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Samsung-SK rivalry heats up for future chips

ANN/THE KOREA HERALD – Competition is heating up between South Korean chip rivals Samsung Electronics and SK hynix to take the lead in the Compute Express Link, or CXL, technology amid its ongoing High Bandwidth Memory chip supremacy war. Although the market is still at the nascent stage, the two global DRAM leaders are seeing CXL as a potential game changer.

CXL is an open, industry-supported interconnect between processors and devices such as accelerators, memory buffers and smart devices. It is considered a key technology that enables high-speed, low-latency communication, while expanding memory capacity and bandwidth well beyond what is possible today.

The CXL Consortium led by the United States (US) tech giant Intel, the prime developer of the new technology, was formed in March 2019. Companies including Samsung, SK, Nvidia and AMD joined the board of directors in January 2022, and have contributed to the market expansion by rolling out new development.

Samsung is leading the commercialisation of next-generation memory by developing the industry’s first CXL-based DRAM technology in May 2021. Two years after the development, it announced its plan to start mass production of a 128 gigabyte (GB) CXL DRAM based on an advanced CXL 2.0 interface this year, as Intel is expected to release its first commercial central processing unit, the Sierra Forest chip, in the first half of next year.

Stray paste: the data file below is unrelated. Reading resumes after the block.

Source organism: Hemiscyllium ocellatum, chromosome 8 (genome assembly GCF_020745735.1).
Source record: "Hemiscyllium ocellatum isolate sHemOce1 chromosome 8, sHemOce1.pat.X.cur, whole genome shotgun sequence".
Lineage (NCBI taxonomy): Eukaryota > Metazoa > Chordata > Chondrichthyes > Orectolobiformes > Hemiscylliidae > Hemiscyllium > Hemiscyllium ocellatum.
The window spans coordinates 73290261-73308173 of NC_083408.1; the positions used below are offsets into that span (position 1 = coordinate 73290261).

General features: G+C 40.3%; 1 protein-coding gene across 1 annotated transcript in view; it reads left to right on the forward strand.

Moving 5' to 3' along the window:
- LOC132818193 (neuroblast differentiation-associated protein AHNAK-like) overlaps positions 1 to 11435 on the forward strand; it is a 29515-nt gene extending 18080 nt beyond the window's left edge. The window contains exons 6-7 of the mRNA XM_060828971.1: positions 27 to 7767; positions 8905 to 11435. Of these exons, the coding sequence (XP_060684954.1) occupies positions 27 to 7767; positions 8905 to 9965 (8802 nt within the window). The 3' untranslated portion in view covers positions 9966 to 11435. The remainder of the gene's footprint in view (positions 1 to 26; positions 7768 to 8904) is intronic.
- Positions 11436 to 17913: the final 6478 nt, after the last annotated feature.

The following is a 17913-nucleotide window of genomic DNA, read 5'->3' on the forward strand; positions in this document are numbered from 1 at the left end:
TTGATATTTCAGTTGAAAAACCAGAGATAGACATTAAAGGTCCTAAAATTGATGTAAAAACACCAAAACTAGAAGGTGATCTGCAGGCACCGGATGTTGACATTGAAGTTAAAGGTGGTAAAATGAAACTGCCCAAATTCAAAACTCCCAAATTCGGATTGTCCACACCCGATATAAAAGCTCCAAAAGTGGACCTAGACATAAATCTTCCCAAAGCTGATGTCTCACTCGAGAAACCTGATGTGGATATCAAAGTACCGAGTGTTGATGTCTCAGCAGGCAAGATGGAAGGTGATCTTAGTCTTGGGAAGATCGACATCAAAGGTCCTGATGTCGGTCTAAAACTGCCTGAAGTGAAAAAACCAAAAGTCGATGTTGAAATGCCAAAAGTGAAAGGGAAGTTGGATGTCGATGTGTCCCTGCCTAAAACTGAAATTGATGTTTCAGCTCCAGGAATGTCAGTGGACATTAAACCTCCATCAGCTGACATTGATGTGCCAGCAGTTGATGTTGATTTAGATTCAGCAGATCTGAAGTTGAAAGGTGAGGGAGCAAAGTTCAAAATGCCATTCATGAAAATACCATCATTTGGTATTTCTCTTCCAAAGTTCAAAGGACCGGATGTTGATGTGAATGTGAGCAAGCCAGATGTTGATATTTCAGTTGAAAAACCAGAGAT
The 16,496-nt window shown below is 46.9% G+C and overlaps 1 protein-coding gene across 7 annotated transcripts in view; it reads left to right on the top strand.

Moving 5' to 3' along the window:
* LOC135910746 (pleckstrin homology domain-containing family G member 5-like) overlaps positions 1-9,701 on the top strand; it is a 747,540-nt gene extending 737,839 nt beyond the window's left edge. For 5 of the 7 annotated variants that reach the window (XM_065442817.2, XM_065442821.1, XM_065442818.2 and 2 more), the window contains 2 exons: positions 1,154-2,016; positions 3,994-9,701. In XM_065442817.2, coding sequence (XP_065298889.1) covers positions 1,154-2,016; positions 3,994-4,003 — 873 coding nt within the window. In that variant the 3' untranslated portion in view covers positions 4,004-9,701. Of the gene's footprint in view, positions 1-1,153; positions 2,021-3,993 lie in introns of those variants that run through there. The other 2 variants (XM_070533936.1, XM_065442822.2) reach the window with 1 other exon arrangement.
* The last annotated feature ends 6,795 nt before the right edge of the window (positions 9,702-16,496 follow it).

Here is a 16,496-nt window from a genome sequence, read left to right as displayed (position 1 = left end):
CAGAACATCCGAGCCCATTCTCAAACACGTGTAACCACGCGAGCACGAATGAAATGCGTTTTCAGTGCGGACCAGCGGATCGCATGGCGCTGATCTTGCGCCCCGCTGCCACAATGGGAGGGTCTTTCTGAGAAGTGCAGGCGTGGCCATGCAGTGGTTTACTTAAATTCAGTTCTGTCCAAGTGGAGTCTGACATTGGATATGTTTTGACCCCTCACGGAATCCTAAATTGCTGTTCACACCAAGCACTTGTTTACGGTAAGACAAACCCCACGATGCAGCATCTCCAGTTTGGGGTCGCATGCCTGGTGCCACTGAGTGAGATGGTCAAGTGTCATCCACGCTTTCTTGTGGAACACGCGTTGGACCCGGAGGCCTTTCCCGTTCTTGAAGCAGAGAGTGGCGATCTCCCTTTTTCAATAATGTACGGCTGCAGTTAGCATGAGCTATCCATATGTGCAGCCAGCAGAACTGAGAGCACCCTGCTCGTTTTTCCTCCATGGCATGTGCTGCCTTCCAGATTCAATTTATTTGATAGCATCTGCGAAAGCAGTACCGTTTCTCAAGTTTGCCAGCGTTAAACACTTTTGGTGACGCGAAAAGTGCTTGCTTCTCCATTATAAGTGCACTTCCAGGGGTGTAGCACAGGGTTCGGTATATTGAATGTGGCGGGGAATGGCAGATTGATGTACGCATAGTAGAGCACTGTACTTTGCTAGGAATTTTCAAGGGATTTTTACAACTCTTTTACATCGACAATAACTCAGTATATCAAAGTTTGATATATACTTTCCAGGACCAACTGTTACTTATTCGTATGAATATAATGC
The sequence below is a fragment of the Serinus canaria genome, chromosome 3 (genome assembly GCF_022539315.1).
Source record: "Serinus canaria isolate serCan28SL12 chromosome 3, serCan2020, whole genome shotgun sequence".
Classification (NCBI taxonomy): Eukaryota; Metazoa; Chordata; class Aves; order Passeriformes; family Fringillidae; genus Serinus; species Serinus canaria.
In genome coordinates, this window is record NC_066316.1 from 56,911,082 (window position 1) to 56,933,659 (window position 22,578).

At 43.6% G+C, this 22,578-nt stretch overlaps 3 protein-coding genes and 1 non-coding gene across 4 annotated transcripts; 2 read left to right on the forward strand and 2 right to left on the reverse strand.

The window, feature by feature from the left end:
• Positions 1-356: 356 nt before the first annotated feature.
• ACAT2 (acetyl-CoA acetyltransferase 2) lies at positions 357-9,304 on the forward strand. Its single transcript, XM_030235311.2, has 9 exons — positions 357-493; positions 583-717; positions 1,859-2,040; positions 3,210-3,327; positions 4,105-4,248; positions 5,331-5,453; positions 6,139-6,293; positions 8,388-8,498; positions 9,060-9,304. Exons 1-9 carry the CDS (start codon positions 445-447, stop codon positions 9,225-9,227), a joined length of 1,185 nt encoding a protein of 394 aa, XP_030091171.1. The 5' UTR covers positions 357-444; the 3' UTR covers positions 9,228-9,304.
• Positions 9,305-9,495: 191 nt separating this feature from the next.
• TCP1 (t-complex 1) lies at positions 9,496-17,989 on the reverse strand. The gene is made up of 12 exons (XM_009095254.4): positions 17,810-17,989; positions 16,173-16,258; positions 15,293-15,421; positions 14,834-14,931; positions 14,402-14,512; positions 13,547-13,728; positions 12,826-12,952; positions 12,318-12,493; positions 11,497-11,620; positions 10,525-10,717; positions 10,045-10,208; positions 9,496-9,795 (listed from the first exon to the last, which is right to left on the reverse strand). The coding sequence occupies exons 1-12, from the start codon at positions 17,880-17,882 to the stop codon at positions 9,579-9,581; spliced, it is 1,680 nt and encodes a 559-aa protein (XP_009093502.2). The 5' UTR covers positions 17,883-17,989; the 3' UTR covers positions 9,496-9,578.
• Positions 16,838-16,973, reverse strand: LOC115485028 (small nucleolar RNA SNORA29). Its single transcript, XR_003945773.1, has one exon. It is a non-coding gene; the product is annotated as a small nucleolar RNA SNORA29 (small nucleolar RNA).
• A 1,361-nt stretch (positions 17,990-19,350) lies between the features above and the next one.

ABOVE & BELOW: Samsung Electronic headquarters in Suwon, Seoul; and SK hynix logo seen in Seongnam, Seoul. PHOTO: AFP

Earlier this month, the tech giant also introduced an open source-based software solution to expand its CXL ecosystem. Additionally, the company hinted at its research on constructing a Processing in Memory, or PIM, architecture underway. It is called an intelligent memory in a CXL DRAM that uses a CXL interface.

Some market watchers have evaluated that Samsung has been recently falling behind SK in HBM chip development. Aiming to avoid repeating the same mistake with the CXL development, the tech giant seems to be actively pushing to take the dominant position in the market, they said.

Executive vice president and head of US memory at Samsung Electronics Lee Jung-bae said in a blog post last week that the firm would expand the lineup of high-capacity DRAM, including one terabyte modules, based on its recent success in developing the industry’s first 32GB DDR5 DRAM.

“We’ll actively utilise novel interfaces such as the CXL Memory Module (CMM) will help to realise a future in which memory bandwidth and capacity can be extended seamlessly, according to operational needs,” he said, showing confidence in securing the leadership in the next-generation semiconductors.

SK has also actively invested in securing the next-generation technology, despite a multi-trillion won deficit this year due to a slowdown in the memory chip industry.